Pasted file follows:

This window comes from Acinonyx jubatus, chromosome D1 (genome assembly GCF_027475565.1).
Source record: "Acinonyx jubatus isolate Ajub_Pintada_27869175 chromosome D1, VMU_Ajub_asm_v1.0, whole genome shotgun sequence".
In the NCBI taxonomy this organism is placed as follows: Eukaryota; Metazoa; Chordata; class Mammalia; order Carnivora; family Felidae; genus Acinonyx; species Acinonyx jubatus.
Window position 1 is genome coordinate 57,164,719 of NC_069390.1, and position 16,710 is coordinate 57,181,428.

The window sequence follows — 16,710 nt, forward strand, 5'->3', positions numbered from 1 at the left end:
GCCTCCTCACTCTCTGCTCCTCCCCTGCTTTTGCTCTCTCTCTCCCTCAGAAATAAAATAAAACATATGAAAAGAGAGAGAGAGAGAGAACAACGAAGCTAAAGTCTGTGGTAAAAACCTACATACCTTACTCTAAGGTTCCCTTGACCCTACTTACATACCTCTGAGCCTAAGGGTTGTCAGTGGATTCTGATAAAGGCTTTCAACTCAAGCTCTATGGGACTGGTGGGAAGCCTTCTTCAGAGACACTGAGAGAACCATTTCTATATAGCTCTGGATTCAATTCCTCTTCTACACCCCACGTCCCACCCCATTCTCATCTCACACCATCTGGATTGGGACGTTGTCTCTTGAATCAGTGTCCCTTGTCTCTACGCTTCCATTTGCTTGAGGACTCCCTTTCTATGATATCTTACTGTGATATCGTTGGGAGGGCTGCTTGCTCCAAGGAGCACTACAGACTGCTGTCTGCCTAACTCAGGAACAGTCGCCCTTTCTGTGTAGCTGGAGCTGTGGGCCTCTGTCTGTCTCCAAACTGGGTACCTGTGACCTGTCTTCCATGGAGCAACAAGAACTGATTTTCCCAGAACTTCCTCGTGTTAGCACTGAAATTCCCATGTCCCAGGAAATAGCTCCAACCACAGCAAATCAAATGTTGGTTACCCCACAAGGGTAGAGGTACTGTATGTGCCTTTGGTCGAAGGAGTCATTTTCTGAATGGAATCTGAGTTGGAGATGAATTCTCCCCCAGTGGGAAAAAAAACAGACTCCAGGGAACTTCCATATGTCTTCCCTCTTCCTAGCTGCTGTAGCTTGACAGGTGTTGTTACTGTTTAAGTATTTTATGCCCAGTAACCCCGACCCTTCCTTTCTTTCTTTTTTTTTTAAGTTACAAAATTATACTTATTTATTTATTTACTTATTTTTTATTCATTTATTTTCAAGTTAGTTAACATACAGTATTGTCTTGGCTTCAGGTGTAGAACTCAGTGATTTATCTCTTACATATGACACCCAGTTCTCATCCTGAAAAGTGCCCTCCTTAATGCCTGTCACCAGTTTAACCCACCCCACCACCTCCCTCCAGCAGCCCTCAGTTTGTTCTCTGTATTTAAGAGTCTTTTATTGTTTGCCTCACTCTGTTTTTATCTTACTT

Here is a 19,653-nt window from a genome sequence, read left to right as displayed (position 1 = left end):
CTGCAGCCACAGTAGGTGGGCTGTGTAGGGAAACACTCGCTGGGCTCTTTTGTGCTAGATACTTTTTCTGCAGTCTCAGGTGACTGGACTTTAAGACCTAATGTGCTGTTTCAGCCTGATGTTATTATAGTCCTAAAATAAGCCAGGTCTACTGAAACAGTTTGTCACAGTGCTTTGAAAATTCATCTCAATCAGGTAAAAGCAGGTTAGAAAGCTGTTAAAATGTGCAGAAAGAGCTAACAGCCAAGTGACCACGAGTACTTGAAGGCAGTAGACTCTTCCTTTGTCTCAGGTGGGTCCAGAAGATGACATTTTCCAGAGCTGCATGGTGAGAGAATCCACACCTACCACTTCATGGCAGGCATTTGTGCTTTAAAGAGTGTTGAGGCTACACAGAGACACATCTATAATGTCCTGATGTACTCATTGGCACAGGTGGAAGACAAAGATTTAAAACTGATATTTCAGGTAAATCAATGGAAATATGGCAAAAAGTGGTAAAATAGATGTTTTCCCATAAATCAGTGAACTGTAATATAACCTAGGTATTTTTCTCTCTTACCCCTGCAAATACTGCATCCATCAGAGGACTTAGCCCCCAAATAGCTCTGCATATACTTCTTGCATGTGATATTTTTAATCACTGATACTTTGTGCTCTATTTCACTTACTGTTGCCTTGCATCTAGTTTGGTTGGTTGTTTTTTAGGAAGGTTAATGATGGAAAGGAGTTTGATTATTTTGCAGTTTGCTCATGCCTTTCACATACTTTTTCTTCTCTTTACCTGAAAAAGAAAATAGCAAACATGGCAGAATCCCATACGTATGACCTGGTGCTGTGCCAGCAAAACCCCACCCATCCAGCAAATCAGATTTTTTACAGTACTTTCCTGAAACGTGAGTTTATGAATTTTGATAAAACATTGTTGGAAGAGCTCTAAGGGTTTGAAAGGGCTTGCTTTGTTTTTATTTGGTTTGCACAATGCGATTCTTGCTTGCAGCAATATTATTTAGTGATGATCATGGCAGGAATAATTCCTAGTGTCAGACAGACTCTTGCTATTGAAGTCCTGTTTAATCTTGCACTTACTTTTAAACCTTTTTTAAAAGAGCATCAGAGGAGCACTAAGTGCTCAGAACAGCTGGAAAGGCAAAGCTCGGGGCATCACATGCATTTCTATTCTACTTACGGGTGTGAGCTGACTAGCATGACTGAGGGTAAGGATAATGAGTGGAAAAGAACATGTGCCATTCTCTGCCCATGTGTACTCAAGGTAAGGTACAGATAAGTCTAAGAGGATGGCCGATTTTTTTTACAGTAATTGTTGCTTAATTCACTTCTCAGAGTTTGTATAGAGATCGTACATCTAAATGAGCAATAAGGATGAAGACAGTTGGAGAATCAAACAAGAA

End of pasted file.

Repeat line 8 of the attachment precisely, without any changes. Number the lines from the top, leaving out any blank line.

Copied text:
CTGCAGCCACAGTAGGTGGGCTGTGTAGGGAAACACTCGCTGGGCTCTTTTGTGCTAGATACTTTTTCTGCAGTCTCAGGTGACTGGACTTTAAGACCTAATGTGCTGTTTCAGCCTGATGTTATTATAGTCCTAAAATAAGCCAGGTCTACTGAAACAGTTTGTCACAGTGCTTTGAAAATTCATCTCAATCAGGTAAAAGCAGGTTAGAAAGCTGTTAAAATGTGCAGAAAGAGCTAACAGCCAAGTGACCACGAGTACTTGAAGGCAGTAGACTCTTCCTTTGTCTCAGGTGGGTCCAGAAGATGACATTTTCCAGAGCTGCATGGTGAGAGAATCCACACCTACCACTTCATGGCAGGCATTTGTGCTTTAAAGAGTGTTGAGGCTACACAGAGACACATCTATAATGTCCTGATGTACTCATTGGCACAGGTGGAAGACAAAGATTTAAAACTGATATTTCAGGTAAATCAATGGAAATATGGCAAAAAGTGGTAAAATAGATGTTTTCCCATAAATCAGTGAACTGTAATATAACCTAGGTATTTTTCTCTCTTACCCCTGCAAATACTGCATCCATCAGAGGACTTAGCCCCCAAATAGCTCTGCATATACTTCTTGCATGTGATATTTTTAATCACTGATACTTTGTGCTCTATTTCACTTACTGTTGCCTTGCATCTAGTTTGGTTGGTTGTTTTTTAGGAAGGTTAATGATGGAAAGGAGTTTGATTATTTTGCAGTTTGCTCATGCCTTTCACATACTTTTTCTTCTCTTTACCTGAAAAAGAAAATAGCAAACATGGCAGAATCCCATACGTATGACCTGGTGCTGTGCCAGCAAAACCCCACCCATCCAGCAAATCAGATTTTTTACAGTACTTTCCTGAAACGTGAGTTTATGAATTTTGATAAAACATTGTTGGAAGAGCTCTAAGGGTTTGAAAGGGCTTGCTTTGTTTTTATTTGGTTTGCACAATGCGATTCTTGCTTGCAGCAATATTATTTAGTGATGATCATGGCAGGAATAATTCCTAGTGTCAGACAGACTCTTGCTATTGAAGTCCTGTTTAATCTTGCACTTACTTTTAAACCTTTTTTAAAAGAGCATCAGAGGAGCACTAAGTGCTCAGAACAGCTGGAAAGGCAAAGCTCGGGGCATCACATGCATTTCTATTCTACTTACGGGTGTGAGCTGACTAGCATGACTGAGGGTAAGGATAATGAGTGGAAAAGAACATGTGCCATTCTCTGCCCATGTGTACTCAAGGTAAGGTACAGATAAGTCTAAGAGGATGGCCGATTTTTTTTACAGTAATTGTTGCTTAATTCACTTCTCAGAGTTTGTATAGAGATCGTACATCTAAATGAGCAATAAGGATGAAGACAGTTGGAGAATCAAACAAGAA